Wire and arc additive manufacturing (WAAM) is a method of 3D printing that enables large elements to be built, with reasonable printing times and costs. There are, however, uncertainties relating to the structural performance of WAAM material, including the basic mechanical properties, the degree of anisotropy, the influence of the as-built geometry and the variability in response. Towards addressing this knowledge gap, a comprehensive series of tensile tests on WAAM stainless steel was conducted; the results are presented herein. As-built and machined coupons were tested to investigate the influence of the geometrical irregularity on the stress-strain characteristics, while material anisotropy was explored by testing coupons produced at different angles to the printing orientation. Non-contact measurement techniques were employed to determine the geometric properties and deformation fields of the specimens, while sophisticated analysis methods were used for post processing the test data. The material response revealed a significant degree of anisotropy, explained by the existence of a strong crystallographic texture, uncovered by means of electron backscatter diffraction. Finally, the effective mechanical properties of the as-built material were shown to be strongly dependent on the geometric variability; simple geometric measures were therefore developed to characterise the key aspects of the observed behaviour.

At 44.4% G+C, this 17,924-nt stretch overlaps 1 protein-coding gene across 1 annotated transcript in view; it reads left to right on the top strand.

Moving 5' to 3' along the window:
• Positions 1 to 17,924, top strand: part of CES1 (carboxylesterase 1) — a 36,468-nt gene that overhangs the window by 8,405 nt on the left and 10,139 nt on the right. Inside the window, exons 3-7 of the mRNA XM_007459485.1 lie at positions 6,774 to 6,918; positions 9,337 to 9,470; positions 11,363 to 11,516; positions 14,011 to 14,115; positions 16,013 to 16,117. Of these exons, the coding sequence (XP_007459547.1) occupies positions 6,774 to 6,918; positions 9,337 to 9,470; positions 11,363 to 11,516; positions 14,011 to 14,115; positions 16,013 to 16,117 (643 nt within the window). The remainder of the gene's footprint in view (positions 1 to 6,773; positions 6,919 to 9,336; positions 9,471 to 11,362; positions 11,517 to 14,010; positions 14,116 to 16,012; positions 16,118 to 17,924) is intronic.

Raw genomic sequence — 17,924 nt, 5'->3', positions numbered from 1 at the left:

Kyvelou P, Gardner L, Nethercot DA, 2019, Impact statement on “Design of composite cold-formed steel flooring systems”, Structures, Vol: 20, Pages: 213-213, ISSN: 2352-0124
Kyvelou P, Kyprianou C, Gardner L, et al., 2019, Challenges and solutions associated with the simulation and design of cold-formed steel structural systems, Thin-Walled Structures, Vol: 141, Pages: 526-539, ISSN: 0263-8231